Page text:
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M1871/88 Dutch Beaumont-Vitali


M1871-88 Beaumont-Vitali Infantry rifle.

Caliber: 11.3x50R mm
System of operation: Bolt action
Length overall: 51.95 inches
Barrel length: 32.7 inches
Feed device: Vitali Box Magazine
Sight:Front: Blade
Sight:Rear: Quadrant sight graduated to 1100 paces (about 825 yards
Weight: 9.66 lb
Muzzle velocity: 1330 f.p.s

Beaumont Rifles by Willemsen

GENERALLY: Already obsolete in the day of "small bore" smokeless powder cartridges, the M1871-88 Beaumont-Vitali is substantially the M1871 Beaumont converted into a repeater via the Italian designed Vitali 4 round box magazine system. The conversions began in 1888, two years after the appearance of the M1886 French Lebel (the first of the smokeless powder infantry rifles) and were applied to all of the Regular Dutch army rifles, though the rifles in service in the dutch East Indies and for Home Guard were not all converted. The Vitali magazine system was first applied to converting the M1870 Italian Vetterli rifle in 1887 creating the M1870/87 Italian Vetterli-Vitali Holland and Italy, for the Beaumont and Vetterli rifles and carbines respectively, were the only conutries to adopt the Vitali magazine conversions. The magazine follower is pushed by a coil spring and, given the substantial bottle shape of both rifle's cartridges, gives the Vitali magazine its unique and distinctive shape.

DISTINGUISHING CHARECTERISTICS: The M1871-88 is the M1871 Beaumont rifle fitted with the Vitali magazine. See specifications for the M1871 Beaumont. Additionally, however, the bolt now incorporates an ejector as well as an extractor, and the receiver is fitted with gas escape vents in the event of a split case, much like the M1874 Gras

MISC NOTES: A unique feature of the Beaumont (Copied by the Japanese Murata Meiji 13 and carried forward in the Murata Meiji 18) is the striker spring housed in the bolt handle.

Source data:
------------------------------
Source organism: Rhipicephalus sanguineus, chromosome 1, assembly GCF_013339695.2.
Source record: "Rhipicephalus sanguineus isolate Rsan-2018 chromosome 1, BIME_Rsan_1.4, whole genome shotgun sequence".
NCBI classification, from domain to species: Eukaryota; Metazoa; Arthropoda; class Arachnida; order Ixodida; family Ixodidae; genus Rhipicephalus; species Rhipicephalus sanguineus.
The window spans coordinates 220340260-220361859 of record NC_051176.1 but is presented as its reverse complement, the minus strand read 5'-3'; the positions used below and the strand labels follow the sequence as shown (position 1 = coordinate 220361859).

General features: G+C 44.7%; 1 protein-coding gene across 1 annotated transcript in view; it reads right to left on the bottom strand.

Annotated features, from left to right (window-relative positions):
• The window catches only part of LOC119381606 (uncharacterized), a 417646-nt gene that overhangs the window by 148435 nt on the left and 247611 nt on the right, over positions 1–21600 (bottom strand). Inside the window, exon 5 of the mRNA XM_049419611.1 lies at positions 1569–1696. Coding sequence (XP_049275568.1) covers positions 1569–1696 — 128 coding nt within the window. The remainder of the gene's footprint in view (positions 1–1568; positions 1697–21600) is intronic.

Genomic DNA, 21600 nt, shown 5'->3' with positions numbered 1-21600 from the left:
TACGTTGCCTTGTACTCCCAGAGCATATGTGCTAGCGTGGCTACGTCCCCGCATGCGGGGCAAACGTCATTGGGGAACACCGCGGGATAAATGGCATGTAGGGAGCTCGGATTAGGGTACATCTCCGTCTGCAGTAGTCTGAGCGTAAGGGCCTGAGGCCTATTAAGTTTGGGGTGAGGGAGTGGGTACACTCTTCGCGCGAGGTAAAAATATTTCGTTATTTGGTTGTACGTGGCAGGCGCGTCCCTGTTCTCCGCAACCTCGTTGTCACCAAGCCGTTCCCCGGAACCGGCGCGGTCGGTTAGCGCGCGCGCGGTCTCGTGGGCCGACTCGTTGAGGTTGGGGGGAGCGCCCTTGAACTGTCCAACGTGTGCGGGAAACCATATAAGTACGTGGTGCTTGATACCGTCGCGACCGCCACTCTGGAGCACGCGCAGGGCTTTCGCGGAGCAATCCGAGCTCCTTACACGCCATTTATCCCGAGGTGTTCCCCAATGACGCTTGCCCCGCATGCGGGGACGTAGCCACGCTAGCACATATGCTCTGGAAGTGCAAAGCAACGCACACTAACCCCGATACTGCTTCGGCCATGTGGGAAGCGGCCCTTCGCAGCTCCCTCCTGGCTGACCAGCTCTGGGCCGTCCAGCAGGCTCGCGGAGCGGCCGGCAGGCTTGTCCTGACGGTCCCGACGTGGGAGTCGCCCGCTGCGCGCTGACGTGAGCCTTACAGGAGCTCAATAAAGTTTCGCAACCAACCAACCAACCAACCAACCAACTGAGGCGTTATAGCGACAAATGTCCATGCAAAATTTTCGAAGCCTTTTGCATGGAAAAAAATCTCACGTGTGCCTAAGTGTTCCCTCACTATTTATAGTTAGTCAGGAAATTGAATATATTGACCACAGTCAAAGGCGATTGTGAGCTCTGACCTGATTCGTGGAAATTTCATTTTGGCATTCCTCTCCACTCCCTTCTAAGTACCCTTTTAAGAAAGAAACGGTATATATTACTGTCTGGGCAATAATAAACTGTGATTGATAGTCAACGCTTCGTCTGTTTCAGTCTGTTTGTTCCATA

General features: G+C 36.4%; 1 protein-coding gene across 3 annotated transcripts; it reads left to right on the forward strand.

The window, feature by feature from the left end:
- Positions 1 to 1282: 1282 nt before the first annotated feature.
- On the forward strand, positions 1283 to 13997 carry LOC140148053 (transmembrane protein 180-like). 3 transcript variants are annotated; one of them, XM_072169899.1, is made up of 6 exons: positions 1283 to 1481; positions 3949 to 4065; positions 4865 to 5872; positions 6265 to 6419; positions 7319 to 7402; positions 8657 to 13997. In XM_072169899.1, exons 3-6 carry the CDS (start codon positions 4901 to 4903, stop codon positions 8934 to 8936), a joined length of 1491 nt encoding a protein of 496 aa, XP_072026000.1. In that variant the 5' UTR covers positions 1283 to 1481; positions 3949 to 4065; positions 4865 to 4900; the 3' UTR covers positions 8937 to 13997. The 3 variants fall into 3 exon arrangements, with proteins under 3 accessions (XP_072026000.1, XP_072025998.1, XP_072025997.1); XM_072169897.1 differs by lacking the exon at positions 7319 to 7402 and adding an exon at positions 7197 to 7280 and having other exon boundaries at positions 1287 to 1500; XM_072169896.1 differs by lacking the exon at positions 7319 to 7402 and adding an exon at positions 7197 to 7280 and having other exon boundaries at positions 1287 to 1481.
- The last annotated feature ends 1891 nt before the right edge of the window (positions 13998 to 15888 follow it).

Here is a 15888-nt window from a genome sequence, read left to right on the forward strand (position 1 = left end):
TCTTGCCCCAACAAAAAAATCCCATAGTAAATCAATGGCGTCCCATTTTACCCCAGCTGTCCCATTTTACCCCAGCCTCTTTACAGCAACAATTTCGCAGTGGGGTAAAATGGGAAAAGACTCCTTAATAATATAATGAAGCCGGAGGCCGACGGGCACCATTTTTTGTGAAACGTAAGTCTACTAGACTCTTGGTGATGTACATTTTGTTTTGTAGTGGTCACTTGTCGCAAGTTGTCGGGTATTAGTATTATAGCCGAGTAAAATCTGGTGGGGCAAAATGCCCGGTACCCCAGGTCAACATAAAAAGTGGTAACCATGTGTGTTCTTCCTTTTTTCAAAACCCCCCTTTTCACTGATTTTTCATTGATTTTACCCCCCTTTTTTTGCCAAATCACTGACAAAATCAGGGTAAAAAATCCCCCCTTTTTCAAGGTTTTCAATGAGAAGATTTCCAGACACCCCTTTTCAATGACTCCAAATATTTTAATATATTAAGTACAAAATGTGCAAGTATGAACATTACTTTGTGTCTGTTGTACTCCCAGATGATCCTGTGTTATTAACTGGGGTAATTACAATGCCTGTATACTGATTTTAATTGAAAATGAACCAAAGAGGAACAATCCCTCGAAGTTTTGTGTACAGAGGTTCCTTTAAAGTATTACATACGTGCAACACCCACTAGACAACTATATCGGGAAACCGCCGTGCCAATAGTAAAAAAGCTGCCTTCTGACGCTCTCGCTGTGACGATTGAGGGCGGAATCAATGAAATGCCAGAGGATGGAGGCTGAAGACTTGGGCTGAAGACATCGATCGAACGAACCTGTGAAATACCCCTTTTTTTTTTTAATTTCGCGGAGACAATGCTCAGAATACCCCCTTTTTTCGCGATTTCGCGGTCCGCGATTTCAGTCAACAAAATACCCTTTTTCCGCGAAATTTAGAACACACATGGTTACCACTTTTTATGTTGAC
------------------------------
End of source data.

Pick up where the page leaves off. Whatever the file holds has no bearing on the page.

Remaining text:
see: The Beaumont System Bolt Assembly


Note the ejector alongside the bolthead and compare with the M1871 Beaumont


Awesome cartouches, the one illustrated above with crowned W (for King
Wilhelm III, 1849-1890) flanked by flowers,DELFT above and date 1875 at sides


This is the view of the left side of theBeaumont's unique rear sight.
The range marks on the left side shown above are "right side up" as you would expect.
But on the RIGHT side, the range marks are at 1/2 step ranges marked "upside-down"
so that if you are right handed you can set the range simply by rolling the rifle
over in your hands seeing the range marks clearly!!.


Good view of the action as well as of the 2-piece bolt which contains the
firing pin spring, a very simple, but not particularly strong, leaf spring.
For a disassembled set of pics see: Beaumont Bolt


This example built at Maastricht. Numbers are production lot numbers,
not serial numbers. Note the gas escape holes in the event of a cartridge
base or rim failure.


Sight, proof marks, date of manufacture and serial number


Additional Dutch proofs on the right side of the barrel.
I do not know their meaning. Anyone out there who can help?





M1871 & M1871/88 Dutch Beaumont Bolt Assembly

The bolt assembly pictured below is from a M1871/88 Dutch Beaumont orriginally built in 1874 with side mounted safety lever which would have been removed circa 1876. The safety detent can still be seen just behind the bolt. The rifle was converted to four round Vitali box magazine sometime after 1888 (already made obsolete in 1886 but the smokeless powder French Lebel and later German Commission Rifle of 1888), but no modifications were made to the bolt assembly by that conversion.


The striker is driven by a striker spring housed inside the bolt. The same system was
utilized in the Japanese Murata Meiji 13 and Meiji 18rifles. Whereas most cavelry
carbine versions of military bolt action rifles featured a turned down bolt handle
(e.g., the carbine version of the German Mauser I.G. Mod 1871 Infantrie Gewere)
the bolt system of the Beaumont prevented the adoption of a turned down bolt.
Accordingly the carbine versions had straight bolts and I am told that Holland also
adopted Rolling Block carbines for its cavelry.




Originally a single-shot invented by the Dutch engineer Beaumont in 1870, this rifle was modified in 1888-89 to accommodate the Italian Vitali box magazine.
 
 

Action open showing the over-size bolt handle. Close examination will reveal a "seam" in the handle, which is actually hollow and in two parts. Inside is the stout "V" shaped mainspring, which propelled the striker forward.
 
 

Beaumont bolt, assembled and disassembled. The unusual v-shaped striker spring is visible. It engages the groove at the midway point of the firing pin.


Left side view showing the magazine cut-off.
 


Top View. Two gas escape holes in the receiver are visible.
 

Vitali system box magazine held four 11mm black powder cartridges. The design used a coil spring, instead of the usual leaf spring to lift the magazine follower. A high quality, careful inletting of the stock wood is evident.